Only now does my office feel like my home again. Only now does my body feel like my home again.
I cleaned my office a few days ago. It had been months since I had tended to it. I broke my ankle in the spring, and I couldn’t sit at my tall desk for longer than hour or so. Instead I worked from my bed, from the couch, from the big chair with the ottoman, my ankle elevated and resting, accompanied by that cursed ice pack. My office had sat empty, yet somehow acquiring all manner of detritus: unopened mail, unfolded laundry, receipts. Multiple drafts of my last book, lined with red ink, dog-eared, waiting to be archived. Outdoor items which had made their way indoors: citronella candles, bug spray, the batteries for the weed whacker. Stacks of books so messy and high they had begun to feel oppressive. Printer paper. My passport. The abandoned dumbbells.
It’s usually the hub for me, my office. The hardwood floors and the sunshine and the chirp of the birds. My desk pressed up against the back wall, the one with the two big windows looking out onto the backyard. It’s the reason why I bought this small house on a busy street. I had walked all the way through it with my real estate agent, straight to this spot, and said out loud, “If I had this room, I would be happy every day.” That was five years ago. But for three months, through the recovery, knowing the room was there and that I couldn’t access it like I needed to, I was not happy every day, or at least not happy in the way I knew I could be.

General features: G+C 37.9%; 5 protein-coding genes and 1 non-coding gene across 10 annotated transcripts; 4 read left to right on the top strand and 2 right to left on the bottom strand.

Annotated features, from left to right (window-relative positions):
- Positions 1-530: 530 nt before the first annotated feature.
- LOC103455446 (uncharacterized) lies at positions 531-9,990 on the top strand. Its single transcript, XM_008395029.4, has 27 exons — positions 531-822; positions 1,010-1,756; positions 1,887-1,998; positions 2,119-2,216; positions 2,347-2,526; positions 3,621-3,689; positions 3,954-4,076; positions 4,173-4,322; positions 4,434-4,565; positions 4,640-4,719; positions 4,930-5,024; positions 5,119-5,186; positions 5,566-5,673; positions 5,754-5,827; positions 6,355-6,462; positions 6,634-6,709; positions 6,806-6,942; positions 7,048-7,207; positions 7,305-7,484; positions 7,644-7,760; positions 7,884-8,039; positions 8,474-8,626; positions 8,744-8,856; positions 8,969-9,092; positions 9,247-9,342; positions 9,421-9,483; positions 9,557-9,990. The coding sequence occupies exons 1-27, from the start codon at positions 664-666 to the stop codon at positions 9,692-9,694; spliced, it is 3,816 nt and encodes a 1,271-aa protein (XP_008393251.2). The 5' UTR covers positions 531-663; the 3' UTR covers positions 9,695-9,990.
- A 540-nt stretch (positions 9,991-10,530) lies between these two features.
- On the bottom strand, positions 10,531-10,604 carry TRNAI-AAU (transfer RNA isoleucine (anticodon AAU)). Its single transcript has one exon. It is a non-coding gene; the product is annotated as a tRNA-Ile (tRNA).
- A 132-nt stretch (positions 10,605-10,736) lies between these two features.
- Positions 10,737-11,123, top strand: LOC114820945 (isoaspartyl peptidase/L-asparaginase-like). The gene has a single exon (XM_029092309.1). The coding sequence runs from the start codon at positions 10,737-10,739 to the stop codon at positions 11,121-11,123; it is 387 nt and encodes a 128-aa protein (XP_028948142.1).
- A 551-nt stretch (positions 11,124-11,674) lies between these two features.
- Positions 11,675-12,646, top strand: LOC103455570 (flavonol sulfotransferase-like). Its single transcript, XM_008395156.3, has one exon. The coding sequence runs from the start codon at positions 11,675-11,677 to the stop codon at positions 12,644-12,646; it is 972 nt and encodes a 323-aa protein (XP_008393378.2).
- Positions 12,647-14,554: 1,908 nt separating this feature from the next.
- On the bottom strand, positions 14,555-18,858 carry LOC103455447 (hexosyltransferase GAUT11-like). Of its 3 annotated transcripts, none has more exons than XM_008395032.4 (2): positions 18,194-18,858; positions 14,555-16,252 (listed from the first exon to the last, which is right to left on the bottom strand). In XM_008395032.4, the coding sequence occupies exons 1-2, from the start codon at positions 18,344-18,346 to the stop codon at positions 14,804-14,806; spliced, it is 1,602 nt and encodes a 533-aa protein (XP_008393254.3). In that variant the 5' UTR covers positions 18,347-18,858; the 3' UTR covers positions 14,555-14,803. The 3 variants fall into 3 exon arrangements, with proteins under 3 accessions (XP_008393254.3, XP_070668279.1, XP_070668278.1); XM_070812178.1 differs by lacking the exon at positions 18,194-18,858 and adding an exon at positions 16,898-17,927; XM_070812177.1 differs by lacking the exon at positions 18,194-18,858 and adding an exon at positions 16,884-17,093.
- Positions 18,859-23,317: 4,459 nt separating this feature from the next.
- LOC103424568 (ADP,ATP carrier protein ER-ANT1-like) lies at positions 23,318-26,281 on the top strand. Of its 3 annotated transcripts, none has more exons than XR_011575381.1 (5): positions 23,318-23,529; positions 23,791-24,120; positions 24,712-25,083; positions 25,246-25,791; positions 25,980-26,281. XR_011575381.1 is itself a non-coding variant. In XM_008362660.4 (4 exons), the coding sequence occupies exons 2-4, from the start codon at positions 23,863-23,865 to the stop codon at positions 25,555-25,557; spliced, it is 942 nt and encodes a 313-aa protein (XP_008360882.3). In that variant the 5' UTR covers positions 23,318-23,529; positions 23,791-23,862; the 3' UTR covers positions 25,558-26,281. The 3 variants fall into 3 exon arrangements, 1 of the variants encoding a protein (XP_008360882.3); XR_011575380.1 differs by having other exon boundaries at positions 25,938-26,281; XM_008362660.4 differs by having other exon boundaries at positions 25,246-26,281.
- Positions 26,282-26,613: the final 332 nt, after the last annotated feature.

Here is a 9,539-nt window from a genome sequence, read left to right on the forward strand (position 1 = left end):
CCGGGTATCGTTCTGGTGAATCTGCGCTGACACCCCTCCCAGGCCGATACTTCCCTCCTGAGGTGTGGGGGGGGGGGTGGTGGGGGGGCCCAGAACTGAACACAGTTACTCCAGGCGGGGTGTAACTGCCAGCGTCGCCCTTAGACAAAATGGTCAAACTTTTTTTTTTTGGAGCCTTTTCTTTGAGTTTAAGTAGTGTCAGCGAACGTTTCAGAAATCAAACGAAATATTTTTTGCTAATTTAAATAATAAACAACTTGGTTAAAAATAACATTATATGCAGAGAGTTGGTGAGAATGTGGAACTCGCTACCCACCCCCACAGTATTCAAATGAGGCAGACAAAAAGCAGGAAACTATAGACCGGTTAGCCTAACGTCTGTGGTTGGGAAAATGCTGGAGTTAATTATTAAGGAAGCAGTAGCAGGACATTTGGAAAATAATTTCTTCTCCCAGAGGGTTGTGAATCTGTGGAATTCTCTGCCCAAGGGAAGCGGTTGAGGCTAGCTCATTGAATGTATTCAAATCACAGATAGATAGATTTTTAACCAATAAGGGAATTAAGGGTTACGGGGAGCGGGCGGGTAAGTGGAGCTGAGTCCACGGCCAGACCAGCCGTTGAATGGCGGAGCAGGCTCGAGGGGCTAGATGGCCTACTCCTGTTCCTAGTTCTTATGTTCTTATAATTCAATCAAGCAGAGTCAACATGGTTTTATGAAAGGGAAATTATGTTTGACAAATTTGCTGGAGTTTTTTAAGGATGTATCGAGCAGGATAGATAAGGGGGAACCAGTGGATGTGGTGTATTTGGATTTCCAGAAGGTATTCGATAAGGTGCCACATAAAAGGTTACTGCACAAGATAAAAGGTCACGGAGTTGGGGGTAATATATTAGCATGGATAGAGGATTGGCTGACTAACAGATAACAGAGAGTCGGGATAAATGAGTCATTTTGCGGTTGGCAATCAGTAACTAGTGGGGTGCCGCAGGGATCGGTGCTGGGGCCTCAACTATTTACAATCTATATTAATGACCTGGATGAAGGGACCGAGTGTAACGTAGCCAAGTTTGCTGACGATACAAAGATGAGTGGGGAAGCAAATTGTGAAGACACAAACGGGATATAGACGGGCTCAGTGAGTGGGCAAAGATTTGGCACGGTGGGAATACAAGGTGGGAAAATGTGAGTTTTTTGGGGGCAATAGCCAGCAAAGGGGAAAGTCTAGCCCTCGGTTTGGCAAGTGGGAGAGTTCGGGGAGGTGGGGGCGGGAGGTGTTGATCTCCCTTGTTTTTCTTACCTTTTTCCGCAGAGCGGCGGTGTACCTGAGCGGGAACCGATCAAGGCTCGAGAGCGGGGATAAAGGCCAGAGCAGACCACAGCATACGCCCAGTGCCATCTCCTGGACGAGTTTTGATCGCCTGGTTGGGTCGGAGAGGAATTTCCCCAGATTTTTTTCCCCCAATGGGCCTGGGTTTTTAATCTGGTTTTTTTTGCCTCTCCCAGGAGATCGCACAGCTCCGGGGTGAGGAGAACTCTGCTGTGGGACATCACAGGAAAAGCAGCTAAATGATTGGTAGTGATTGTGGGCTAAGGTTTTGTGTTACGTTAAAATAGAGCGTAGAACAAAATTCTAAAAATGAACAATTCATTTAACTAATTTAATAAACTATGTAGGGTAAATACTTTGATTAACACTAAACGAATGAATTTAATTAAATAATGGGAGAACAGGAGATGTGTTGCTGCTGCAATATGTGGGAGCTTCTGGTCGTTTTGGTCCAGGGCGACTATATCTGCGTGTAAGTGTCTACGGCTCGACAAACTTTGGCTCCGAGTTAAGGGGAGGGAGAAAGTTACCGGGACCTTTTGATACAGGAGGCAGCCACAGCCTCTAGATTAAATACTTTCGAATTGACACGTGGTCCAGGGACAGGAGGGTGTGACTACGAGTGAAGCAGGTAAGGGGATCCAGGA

I tackled it on a humid Sunday. I sealed up the drafts of my latest book in a cardboard box. Vacuumed. Tidied the day bed. I culled the books I was finished with and put them on the street in front of my house; they were gone before nightfall. Cleared my desk of past due paperwork. Made my way through the tchotchkes on the shelf to see if I loved them and they reminded me of something sweet or if they had just been shoved there to be dealt with later. Later was now. Now was now.
Is it weird to say that the room feels lighter? Or maybe it’s that there’s more room for the light? I can sit at the desk again for hours; my ankle will allow it. I can sit and look at the backyard, at the wild sunflower plant, the towering elephant ears, my dog napping in the afternoon sun.
And there, back where it belongs, is the notebook on my desk. The one where I tend to my thoughts in the morning. Only now does my office feel like my home again. Only now does my body feel like my home again. And even though it’s just me alone in my office, I have caught myself thinking these past few days: Here we are together.
Jami Attenberg is the author of seven books of fiction and the founder of #1000wordsofsummer. Her memoir, I Came All This Way to Meet You, will be published in January 2022.